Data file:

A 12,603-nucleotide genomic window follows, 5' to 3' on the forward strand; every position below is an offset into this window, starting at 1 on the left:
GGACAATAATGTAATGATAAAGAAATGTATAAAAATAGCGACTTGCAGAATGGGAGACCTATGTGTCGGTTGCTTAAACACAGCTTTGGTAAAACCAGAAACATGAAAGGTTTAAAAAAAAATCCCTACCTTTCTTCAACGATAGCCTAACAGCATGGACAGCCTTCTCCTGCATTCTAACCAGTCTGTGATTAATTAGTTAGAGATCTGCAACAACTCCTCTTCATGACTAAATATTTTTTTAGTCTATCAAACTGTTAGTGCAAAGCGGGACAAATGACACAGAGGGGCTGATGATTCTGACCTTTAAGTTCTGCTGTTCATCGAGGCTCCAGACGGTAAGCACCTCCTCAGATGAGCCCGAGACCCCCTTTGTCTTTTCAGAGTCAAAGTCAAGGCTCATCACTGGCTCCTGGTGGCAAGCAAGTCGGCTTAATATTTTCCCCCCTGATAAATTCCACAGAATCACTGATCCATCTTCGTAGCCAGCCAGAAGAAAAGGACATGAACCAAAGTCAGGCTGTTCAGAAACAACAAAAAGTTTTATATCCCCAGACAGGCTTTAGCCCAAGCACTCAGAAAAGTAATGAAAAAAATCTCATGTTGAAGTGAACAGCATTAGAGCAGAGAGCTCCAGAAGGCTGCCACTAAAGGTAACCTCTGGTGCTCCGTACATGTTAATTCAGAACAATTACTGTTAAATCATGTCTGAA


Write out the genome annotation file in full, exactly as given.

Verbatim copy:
A 12,603-nucleotide genomic window follows, 5' to 3' on the forward strand; every position below is an offset into this window, starting at 1 on the left:
GGACAATAATGTAATGATAAAGAAATGTATAAAAATAGCGACTTGCAGAATGGGAGACCTATGTGTCGGTTGCTTAAACACAGCTTTGGTAAAACCAGAAACATGAAAGGTTTAAAAAAAAATCCCTACCTTTCTTCAACGATAGCCTAACAGCATGGACAGCCTTCTCCTGCATTCTAACCAGTCTGTGATTAATTAGTTAGAGATCTGCAACAACTCCTCTTCATGACTAAATATTTTTTTAGTCTATCAAACTGTTAGTGCAAAGCGGGACAAATGACACAGAGGGGCTGATGATTCTGACCTTTAAGTTCTGCTGTTCATCGAGGCTCCAGACGGTAAGCACCTCCTCAGATGAGCCCGAGACCCCCTTTGTCTTTTCAGAGTCAAAGTCAAGGCTCATCACTGGCTCCTGGTGGCAAGCAAGTCGGCTTAATATTTTCCCCCCTGATAAATTCCACAGAATCACTGATCCATCTTCGTAGCCAGCCAGAAGAAAAGGACATGAACCAAAGTCAGGCTGTTCAGAAACAACAAAAAGTTTTATATCCCCAGACAGGCTTTAGCCCAAGCACTCAGAAAAGTAATGAAAAAAATCTCATGTTGAAGTGAACAGCATTAGAGCAGAGAGCTCCAGAAGGCTGCCACTAAAGGTAACCTCTGGTGCTCCGTACATGTTAATTCAGAACAATTACTGTTAAATCATGTCTGAA